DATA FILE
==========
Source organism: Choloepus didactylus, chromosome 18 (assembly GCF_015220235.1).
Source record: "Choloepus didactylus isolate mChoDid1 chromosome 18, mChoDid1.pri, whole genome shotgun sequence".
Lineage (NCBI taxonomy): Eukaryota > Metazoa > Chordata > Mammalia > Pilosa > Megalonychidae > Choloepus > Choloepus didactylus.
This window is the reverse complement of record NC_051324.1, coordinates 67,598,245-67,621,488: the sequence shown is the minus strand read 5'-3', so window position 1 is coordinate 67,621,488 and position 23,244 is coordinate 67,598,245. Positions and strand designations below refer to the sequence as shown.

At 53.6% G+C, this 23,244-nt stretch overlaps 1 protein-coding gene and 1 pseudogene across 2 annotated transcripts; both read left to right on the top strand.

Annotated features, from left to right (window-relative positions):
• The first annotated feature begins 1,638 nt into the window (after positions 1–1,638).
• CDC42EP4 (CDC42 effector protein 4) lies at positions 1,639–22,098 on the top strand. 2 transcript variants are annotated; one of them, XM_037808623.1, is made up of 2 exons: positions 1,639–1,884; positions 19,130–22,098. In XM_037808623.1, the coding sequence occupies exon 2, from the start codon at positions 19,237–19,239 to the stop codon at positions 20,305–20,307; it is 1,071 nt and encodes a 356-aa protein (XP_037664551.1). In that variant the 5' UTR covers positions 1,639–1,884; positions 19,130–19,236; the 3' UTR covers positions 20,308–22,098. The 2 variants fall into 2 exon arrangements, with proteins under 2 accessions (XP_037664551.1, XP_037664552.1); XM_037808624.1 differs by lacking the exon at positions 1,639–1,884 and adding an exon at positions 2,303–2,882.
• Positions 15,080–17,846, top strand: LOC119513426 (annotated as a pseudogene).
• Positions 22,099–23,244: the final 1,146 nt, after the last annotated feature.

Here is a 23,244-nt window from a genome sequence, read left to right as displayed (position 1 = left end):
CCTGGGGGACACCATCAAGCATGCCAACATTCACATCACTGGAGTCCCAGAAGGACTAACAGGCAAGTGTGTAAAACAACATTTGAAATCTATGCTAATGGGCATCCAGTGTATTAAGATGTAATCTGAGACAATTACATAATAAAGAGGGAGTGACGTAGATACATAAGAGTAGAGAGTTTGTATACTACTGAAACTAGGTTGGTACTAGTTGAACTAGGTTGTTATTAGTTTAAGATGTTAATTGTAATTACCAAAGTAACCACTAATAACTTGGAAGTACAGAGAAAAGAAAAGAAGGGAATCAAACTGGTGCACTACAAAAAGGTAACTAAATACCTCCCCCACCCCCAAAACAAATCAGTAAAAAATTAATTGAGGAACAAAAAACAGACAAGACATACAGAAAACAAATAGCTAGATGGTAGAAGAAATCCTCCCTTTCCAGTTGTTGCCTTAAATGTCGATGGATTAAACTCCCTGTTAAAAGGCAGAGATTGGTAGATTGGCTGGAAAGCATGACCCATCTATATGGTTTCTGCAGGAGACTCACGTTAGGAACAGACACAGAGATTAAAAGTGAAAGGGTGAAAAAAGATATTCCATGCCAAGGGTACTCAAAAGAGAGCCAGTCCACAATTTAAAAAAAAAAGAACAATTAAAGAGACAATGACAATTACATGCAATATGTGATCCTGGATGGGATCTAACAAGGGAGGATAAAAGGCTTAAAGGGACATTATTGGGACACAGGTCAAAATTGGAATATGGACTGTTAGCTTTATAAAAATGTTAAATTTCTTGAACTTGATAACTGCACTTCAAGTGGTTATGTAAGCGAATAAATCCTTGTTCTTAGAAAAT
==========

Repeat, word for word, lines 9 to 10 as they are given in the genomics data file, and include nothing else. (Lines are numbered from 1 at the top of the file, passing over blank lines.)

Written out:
• Positions 15,080–17,846, top strand: LOC119513426 (annotated as a pseudogene).
• Positions 22,099–23,244: the final 1,146 nt, after the last annotated feature.